Within the means test are other components for figuring expenses relative to national and local standards and issued by the IRS, while other expenses are exempt, such as health and disability insurance, expenses paid for the care of the elderly or disabled family member, and up to $1,500 per year for school expenses for a dependent child. In determining the allocation of secured debt payments to the allowable expense calculation, the aggregate secured debt payments that will be made over the five-year period after the bankruptcy filing are divided by 60.

With many credit union lenders nodding in agreement, Kertman said, "It leaves me wanting, frankly, for a simpler, more cogent means test. If you have any discernible excess income beyond your monthly expenses you are going to be shoveled over to chapter 13. The commentary I've seen is the means-test will only affect about 25% of the chapter 7 filers today. I don't agree with that as a practical matter, because of the complexity of the matter."

Under BAPCPA, the signature of the debtor's attorney on the bankruptcy petition is a certification that the attorney has performed a reasonable investigation into the facts and financial disclosures described by the debtor.

"This has created a chill in the air for those attorneys who specialize in consumer chapter 7 debtors," said Kertman. "I've represented about 50 individual (filers) in my career, and that number will never reach 51, as there is no way I will permit myself or my firm to be subject to the liabilities. Counsel are effectively becoming guarantors of the accuracy of their clients' financial disclosures. It's ingenious really. Congress has made sure that no attorney would counsel anyone into chapter 7 based just on the attorney's own liabilities. The risk is simply not worth the reward. Those who remain in this arena will have to charge even more than they previously did, and that also makes the barrier to entry higher."

The New Strip-Down

Credit union lenders are also now dealing with new aspects related to the "strip-down" of automobile liens. Under the old law, a chapter 13 debtor could bifurcate debt according to secured and unsecured amounts. That is no longer the case; now a vehicle's value is its retail replacement value.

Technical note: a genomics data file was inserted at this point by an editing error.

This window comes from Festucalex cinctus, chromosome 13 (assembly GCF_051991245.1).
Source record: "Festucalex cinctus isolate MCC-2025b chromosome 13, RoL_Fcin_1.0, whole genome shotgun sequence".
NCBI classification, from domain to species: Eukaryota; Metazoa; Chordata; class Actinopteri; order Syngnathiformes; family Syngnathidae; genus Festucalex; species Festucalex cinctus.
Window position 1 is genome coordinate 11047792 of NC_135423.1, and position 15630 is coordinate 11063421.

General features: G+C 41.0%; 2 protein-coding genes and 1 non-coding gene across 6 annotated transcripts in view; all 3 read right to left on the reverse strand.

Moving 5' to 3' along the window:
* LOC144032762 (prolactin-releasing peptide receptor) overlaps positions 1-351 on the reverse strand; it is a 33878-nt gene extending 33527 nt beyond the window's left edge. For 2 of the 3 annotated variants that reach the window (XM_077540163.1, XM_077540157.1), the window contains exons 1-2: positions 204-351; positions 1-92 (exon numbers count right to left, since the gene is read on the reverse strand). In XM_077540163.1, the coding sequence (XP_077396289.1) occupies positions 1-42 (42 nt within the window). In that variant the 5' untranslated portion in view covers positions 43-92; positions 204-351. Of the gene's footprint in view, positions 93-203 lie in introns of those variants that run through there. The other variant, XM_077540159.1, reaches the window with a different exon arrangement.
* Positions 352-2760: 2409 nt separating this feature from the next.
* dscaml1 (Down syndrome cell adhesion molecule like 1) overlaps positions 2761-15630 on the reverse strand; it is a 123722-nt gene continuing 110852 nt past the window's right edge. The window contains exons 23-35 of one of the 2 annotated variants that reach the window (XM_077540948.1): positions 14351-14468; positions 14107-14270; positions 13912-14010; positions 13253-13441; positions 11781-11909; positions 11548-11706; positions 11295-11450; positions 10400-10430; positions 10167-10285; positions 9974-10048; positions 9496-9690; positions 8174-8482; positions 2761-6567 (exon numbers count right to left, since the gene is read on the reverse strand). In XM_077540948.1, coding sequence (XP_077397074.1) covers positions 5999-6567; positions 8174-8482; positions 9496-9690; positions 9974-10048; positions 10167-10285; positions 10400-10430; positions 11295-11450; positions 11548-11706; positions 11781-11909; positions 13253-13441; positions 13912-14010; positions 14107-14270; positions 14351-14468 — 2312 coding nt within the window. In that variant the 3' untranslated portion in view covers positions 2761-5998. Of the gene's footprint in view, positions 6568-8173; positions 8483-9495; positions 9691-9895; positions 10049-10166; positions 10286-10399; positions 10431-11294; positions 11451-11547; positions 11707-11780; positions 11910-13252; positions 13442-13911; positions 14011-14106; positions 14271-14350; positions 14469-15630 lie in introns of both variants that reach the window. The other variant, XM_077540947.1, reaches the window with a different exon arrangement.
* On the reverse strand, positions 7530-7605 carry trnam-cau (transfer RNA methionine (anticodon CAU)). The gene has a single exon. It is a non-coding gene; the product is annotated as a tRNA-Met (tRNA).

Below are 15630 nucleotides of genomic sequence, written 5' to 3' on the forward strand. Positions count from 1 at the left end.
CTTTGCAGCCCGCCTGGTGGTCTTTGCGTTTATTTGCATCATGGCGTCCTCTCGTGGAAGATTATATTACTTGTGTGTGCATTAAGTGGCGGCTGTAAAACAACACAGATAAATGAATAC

"The bottom line here is more debtors are going to pay more of their auto loan debt as a chapter 13," said Kertman, before adding wryly, "Congratulations. You're now in the position of putting used car salesmen on the stand at trial as your expert witness."

Under the new law, the plan must pay secured claims in full without regard to the value of the underlying collateral. "This is a pretty significant change to the prior law," noted Kertman. "I think what is going to happen is that if the filer is unable or unwilling to pay on that claim, the debtor is going to abandon the collateral. So be prepared for that. Perhaps you'll want to negotiate a discounted loan payoff if you don't want the collateral."

Some other changes:

* The time period in which a debtor can get another discharge has gone from six years to eight years.

* IRAs and similar retirement funds are now exempt. Someone who has filed can continue to put money into a retirement account as an allowable expense. "Some have suggested this favors relatively wealthier" filers, observed Kertman. "Any 529 (student) account is excluded from debtor's estate if opened 364 or more days prior to filing."

* The law addresses "intent" to swap non-exempt assets for exempt assets, that is to protect assets. Filers may no longer exempt real estate valued at more than $125,000 that was bought within 1,215 days prior to filing.

Not Everything Favors Lenders

* The act is not completely tilted in favor of lenders, Kertman said. A credit union, for instance, must credit even partial mortgage payments to loan balance or suffer potential liability. "This is a reform designed to curb practices of some lenders that failed to credit payments that might be somewhat less than the contracted loan amount."

Another area in which the BAPCPA seems to favor debtors, said Kertman, is reaffirmations.

"There is a presumption against approval of reaffirmation agreement that arises where debtor's income minus expenses does not permit payment, except for credit unions. I congratulate you and your lobby for getting this built into the bill," he said of a provision that was inserted with backing from the credit union lobby.

"The new rules should be read as traps," Kertman continued. "You will undoubtedly be seeing a lot of prebankruptcy settlement proposals from your credit-challenged borrowers equal to 60% of their debt. Otherwise, you risk the debtor's subsequent allegation that your refusal to do so was unreasonable. This is a new development that will likely be used against you."

For reprint and licensing requests for this article, click here.
MORE FROM AMERICAN BANKER